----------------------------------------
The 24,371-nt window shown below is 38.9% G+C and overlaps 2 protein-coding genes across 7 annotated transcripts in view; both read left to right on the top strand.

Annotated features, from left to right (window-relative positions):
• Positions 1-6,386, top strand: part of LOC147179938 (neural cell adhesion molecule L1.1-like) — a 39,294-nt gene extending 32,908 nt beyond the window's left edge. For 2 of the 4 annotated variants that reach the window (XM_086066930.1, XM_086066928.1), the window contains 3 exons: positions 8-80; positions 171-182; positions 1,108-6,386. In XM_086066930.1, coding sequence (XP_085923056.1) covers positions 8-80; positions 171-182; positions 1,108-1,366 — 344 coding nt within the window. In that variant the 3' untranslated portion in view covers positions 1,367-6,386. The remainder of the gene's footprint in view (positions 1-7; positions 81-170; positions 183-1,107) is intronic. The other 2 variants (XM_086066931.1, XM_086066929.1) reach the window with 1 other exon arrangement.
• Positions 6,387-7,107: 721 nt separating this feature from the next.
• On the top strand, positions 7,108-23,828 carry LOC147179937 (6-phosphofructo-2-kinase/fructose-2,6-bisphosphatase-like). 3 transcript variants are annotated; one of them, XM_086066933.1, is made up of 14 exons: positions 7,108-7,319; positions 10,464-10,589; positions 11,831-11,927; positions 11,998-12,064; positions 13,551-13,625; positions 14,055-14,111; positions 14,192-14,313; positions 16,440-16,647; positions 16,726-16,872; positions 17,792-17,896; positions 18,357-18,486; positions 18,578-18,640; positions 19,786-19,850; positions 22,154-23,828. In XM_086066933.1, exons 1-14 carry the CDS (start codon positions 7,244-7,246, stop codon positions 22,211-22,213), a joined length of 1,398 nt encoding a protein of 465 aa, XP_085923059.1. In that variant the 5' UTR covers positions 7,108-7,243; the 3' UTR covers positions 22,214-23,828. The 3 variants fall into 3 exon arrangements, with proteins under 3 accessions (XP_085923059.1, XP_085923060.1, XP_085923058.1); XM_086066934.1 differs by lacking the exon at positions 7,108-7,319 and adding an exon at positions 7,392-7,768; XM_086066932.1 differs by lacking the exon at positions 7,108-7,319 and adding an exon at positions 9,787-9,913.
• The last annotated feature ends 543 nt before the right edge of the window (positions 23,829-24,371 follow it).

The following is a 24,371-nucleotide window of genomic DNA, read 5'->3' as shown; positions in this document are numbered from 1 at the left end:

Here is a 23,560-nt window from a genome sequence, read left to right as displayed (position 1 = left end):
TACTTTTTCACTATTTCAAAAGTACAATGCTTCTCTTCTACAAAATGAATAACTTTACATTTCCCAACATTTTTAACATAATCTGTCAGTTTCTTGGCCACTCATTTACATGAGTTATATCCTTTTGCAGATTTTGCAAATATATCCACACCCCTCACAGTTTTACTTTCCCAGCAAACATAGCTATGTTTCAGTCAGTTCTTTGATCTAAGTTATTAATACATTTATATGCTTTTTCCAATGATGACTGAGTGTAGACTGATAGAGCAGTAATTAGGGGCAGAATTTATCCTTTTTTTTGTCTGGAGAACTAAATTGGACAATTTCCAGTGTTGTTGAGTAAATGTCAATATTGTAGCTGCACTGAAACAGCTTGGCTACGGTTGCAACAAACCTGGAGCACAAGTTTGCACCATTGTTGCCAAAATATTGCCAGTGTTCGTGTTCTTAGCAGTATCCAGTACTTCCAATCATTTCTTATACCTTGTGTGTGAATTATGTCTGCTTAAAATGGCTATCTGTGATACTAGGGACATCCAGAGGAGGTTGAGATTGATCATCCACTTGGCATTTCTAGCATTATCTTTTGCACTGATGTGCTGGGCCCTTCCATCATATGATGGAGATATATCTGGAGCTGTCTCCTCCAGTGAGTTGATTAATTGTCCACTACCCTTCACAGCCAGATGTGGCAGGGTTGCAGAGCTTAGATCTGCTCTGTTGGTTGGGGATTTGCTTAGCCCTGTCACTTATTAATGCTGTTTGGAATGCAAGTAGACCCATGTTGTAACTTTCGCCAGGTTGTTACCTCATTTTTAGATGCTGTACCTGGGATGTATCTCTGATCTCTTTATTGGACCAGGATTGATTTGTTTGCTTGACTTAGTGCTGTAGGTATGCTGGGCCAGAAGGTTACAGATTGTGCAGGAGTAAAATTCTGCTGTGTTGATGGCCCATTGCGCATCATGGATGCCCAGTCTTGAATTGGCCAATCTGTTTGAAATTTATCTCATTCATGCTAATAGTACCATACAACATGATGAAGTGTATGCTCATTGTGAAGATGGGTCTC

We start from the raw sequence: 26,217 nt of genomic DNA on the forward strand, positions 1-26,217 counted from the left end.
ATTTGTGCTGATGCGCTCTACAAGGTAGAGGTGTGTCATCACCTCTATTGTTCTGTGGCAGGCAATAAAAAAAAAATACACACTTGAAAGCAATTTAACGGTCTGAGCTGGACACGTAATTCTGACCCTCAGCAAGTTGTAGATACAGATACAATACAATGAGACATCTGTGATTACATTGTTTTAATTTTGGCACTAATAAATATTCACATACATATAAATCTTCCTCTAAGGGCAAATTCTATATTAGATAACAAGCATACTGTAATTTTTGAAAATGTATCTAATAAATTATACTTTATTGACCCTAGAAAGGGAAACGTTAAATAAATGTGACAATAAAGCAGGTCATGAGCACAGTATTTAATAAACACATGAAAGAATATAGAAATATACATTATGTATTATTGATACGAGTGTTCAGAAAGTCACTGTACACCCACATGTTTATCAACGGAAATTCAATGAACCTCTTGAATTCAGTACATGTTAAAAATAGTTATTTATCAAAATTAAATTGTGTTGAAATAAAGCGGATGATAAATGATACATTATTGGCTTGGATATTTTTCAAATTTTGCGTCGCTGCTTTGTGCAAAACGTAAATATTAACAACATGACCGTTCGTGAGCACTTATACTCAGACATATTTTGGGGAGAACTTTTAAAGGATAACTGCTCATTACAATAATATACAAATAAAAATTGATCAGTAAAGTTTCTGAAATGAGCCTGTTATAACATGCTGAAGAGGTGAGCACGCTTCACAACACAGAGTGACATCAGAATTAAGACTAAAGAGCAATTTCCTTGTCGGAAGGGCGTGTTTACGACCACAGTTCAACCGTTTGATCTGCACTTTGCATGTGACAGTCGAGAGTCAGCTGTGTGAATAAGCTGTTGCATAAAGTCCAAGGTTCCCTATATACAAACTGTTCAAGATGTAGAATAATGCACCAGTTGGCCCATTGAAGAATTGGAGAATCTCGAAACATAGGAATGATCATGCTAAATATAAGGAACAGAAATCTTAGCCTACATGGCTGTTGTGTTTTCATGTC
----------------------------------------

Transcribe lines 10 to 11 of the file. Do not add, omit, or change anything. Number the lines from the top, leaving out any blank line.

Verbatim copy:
We start from the raw sequence: 26,217 nt of genomic DNA on the forward strand, positions 1-26,217 counted from the left end.
ATTTGTGCTGATGCGCTCTACAAGGTAGAGGTGTGTCATCACCTCTATTGTTCTGTGGCAGGCAATAAAAAAAAAATACACACTTGAAAGCAATTTAACGGTCTGAGCTGGACACGTAATTCTGACCCTCAGCAAGTTGTAGATACAGATACAATACAATGAGACATCTGTGATTACATTGTTTTAATTTTGGCACTAATAAATATTCACATACATATAAATCTTCCTCTAAGGGCAAATTCTATATTAGATAACAAGCATACTGTAATTTTTGAAAATGTATCTAATAAATTATACTTTATTGACCCTAGAAAGGGAAACGTTAAATAAATGTGACAATAAAGCAGGTCATGAGCACAGTATTTAATAAACACATGAAAGAATATAGAAATATACATTATGTATTATTGATACGAGTGTTCAGAAAGTCACTGTACACCCACATGTTTATCAACGGAAATTCAATGAACCTCTTGAATTCAGTACATGTTAAAAATAGTTATTTATCAAAATTAAATTGTGTTGAAATAAAGCGGATGATAAATGATACATTATTGGCTTGGATATTTTTCAAATTTTGCGTCGCTGCTTTGTGCAAAACGTAAATATTAACAACATGACCGTTCGTGAGCACTTATACTCAGACATATTTTGGGGAGAACTTTTAAAGGATAACTGCTCATTACAATAATATACAAATAAAAATTGATCAGTAAAGTTTCTGAAATGAGCCTGTTATAACATGCTGAAGAGGTGAGCACGCTTCACAACACAGAGTGACATCAGAATTAAGACTAAAGAGCAATTTCCTTGTCGGAAGGGCGTGTTTACGACCACAGTTCAACCGTTTGATCTGCACTTTGCATGTGACAGTCGAGAGTCAGCTGTGTGAATAAGCTGTTGCATAAAGTCCAAGGTTCCCTATATACAAACTGTTCAAGATGTAGAATAATGCACCAGTTGGCCCATTGAAGAATTGGAGAATCTCGAAACATAGGAATGATCATGCTAAATATAAGGAACAGAAATCTTAGCCTACATGGCTGTTGTGTTTTCATGTC